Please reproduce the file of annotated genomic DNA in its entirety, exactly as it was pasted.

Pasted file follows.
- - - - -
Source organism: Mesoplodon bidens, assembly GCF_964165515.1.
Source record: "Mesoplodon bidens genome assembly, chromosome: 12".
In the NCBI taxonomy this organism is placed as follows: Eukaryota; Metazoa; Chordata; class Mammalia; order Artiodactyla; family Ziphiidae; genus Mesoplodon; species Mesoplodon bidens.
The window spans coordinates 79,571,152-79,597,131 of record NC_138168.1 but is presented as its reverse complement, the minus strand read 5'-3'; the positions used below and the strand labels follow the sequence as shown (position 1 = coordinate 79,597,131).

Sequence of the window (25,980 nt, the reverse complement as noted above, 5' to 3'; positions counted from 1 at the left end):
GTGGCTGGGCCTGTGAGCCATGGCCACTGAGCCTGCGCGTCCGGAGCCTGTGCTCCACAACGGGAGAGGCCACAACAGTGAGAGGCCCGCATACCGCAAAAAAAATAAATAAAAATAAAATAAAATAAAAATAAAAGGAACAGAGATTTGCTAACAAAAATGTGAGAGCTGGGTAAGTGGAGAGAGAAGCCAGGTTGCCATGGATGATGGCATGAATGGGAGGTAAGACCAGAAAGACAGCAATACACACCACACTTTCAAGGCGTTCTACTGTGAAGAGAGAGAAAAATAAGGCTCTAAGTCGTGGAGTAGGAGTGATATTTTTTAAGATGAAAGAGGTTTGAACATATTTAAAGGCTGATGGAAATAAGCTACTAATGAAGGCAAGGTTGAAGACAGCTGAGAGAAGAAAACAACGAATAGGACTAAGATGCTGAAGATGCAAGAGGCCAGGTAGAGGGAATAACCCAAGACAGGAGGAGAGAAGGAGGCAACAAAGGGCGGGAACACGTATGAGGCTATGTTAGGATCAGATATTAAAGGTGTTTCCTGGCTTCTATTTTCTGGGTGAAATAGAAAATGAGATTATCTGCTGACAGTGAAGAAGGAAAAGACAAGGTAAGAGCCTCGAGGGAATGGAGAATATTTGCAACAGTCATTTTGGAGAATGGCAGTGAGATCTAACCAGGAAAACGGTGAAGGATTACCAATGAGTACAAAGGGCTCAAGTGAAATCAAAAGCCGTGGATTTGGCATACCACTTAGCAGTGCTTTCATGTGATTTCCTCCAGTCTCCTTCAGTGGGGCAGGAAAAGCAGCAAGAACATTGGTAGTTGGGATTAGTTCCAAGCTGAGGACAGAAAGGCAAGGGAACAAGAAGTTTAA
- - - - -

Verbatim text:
Source organism: Mesoplodon bidens, assembly GCF_964165515.1.
Source record: "Mesoplodon bidens genome assembly, chromosome: 12".
In the NCBI taxonomy this organism is placed as follows: Eukaryota; Metazoa; Chordata; class Mammalia; order Artiodactyla; family Ziphiidae; genus Mesoplodon; species Mesoplodon bidens.
The window spans coordinates 79,571,152-79,597,131 of record NC_138168.1 but is presented as its reverse complement, the minus strand read 5'-3'; the positions used below and the strand labels follow the sequence as shown (position 1 = coordinate 79,597,131).

Sequence of the window (25,980 nt, the reverse complement as noted above, 5' to 3'; positions counted from 1 at the left end):
GTGGCTGGGCCTGTGAGCCATGGCCACTGAGCCTGCGCGTCCGGAGCCTGTGCTCCACAACGGGAGAGGCCACAACAGTGAGAGGCCCGCATACCGCAAAAAAAATAAATAAAAATAAAATAAAATAAAAATAAAAGGAACAGAGATTTGCTAACAAAAATGTGAGAGCTGGGTAAGTGGAGAGAGAAGCCAGGTTGCCATGGATGATGGCATGAATGGGAGGTAAGACCAGAAAGACAGCAATACACACCACACTTTCAAGGCGTTCTACTGTGAAGAGAGAGAAAAATAAGGCTCTAAGTCGTGGAGTAGGAGTGATATTTTTTAAGATGAAAGAGGTTTGAACATATTTAAAGGCTGATGGAAATAAGCTACTAATGAAGGCAAGGTTGAAGACAGCTGAGAGAAGAAAACAACGAATAGGACTAAGATGCTGAAGATGCAAGAGGCCAGGTAGAGGGAATAACCCAAGACAGGAGGAGAGAAGGAGGCAACAAAGGGCGGGAACACGTATGAGGCTATGTTAGGATCAGATATTAAAGGTGTTTCCTGGCTTCTATTTTCTGGGTGAAATAGAAAATGAGATTATCTGCTGACAGTGAAGAAGGAAAAGACAAGGTAAGAGCCTCGAGGGAATGGAGAATATTTGCAACAGTCATTTTGGAGAATGGCAGTGAGATCTAACCAGGAAAACGGTGAAGGATTACCAATGAGTACAAAGGGCTCAAGTGAAATCAAAAGCCGTGGATTTGGCATACCACTTAGCAGTGCTTTCATGTGATTTCCTCCAGTCTCCTTCAGTGGGGCAGGAAAAGCAGCAAGAACATTGGTAGTTGGGATTAGTTCCAAGCTGAGGACAGAAAGGCAAGGGAACAAGAAGTTTAA